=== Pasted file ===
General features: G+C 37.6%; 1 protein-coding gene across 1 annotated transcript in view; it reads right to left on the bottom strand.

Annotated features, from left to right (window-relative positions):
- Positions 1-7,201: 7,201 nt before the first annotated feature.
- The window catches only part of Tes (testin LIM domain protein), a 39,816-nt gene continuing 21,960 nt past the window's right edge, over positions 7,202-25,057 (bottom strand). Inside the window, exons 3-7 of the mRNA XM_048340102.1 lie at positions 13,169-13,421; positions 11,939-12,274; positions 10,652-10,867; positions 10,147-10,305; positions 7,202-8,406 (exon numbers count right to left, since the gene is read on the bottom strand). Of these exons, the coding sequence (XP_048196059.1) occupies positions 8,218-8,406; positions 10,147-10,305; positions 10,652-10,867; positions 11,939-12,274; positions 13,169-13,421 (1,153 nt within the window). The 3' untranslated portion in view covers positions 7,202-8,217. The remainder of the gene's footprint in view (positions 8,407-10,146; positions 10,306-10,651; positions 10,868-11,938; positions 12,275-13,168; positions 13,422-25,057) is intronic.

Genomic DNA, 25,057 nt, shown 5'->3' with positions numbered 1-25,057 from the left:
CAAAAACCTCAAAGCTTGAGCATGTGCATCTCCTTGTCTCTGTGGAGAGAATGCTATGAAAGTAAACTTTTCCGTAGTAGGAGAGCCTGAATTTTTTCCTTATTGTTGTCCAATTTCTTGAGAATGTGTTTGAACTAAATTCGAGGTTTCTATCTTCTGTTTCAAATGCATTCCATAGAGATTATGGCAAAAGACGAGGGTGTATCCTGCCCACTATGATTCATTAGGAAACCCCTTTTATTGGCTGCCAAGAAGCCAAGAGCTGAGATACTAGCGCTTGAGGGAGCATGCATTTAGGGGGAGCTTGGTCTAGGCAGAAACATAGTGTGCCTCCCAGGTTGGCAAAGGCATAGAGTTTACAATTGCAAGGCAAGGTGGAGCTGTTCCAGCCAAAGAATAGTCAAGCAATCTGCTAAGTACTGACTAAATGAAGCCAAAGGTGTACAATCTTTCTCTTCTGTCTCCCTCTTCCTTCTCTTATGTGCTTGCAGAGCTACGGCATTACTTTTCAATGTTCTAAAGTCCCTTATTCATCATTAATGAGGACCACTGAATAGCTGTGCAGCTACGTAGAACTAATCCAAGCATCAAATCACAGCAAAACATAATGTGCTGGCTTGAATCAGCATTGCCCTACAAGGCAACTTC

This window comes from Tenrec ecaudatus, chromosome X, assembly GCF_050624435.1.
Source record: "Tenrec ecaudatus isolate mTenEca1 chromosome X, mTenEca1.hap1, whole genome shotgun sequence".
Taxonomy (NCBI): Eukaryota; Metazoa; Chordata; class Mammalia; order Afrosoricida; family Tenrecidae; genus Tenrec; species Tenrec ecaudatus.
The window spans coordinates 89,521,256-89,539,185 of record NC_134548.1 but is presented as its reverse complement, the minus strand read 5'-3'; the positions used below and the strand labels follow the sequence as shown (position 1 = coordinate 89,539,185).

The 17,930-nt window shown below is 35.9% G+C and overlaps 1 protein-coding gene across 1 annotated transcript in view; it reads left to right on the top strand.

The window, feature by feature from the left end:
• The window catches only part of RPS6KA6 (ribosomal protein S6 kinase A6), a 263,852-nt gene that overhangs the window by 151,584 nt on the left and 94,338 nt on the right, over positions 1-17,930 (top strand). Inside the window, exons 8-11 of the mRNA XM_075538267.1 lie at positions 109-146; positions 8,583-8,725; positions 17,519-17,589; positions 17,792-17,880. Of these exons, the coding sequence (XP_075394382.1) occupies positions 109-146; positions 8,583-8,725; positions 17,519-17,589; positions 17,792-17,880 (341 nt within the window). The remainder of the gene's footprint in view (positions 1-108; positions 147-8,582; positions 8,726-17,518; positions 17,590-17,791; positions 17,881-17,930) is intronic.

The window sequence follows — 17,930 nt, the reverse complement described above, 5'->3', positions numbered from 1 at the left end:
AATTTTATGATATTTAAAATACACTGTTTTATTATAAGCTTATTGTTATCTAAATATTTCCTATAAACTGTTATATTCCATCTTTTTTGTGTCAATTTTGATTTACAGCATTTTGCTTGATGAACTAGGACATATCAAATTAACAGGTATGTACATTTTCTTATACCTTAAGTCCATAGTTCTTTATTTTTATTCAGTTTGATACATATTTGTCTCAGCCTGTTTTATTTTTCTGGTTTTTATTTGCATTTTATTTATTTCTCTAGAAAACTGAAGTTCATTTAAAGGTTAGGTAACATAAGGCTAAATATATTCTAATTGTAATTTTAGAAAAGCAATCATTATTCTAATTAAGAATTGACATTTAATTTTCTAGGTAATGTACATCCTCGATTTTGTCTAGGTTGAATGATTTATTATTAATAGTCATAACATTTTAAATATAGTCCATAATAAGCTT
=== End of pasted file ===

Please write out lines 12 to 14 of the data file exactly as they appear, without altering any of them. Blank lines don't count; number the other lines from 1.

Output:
The window, feature by feature from the left end:
• The window catches only part of RPS6KA6 (ribosomal protein S6 kinase A6), a 263,852-nt gene that overhangs the window by 151,584 nt on the left and 94,338 nt on the right, over positions 1-17,930 (top strand). Inside the window, exons 8-11 of the mRNA XM_075538267.1 lie at positions 109-146; positions 8,583-8,725; positions 17,519-17,589; positions 17,792-17,880. Of these exons, the coding sequence (XP_075394382.1) occupies positions 109-146; positions 8,583-8,725; positions 17,519-17,589; positions 17,792-17,880 (341 nt within the window). The remainder of the gene's footprint in view (positions 1-108; positions 147-8,582; positions 8,726-17,518; positions 17,590-17,791; positions 17,881-17,930) is intronic.

The window sequence follows — 17,930 nt, the reverse complement described above, 5'->3', positions numbered from 1 at the left end: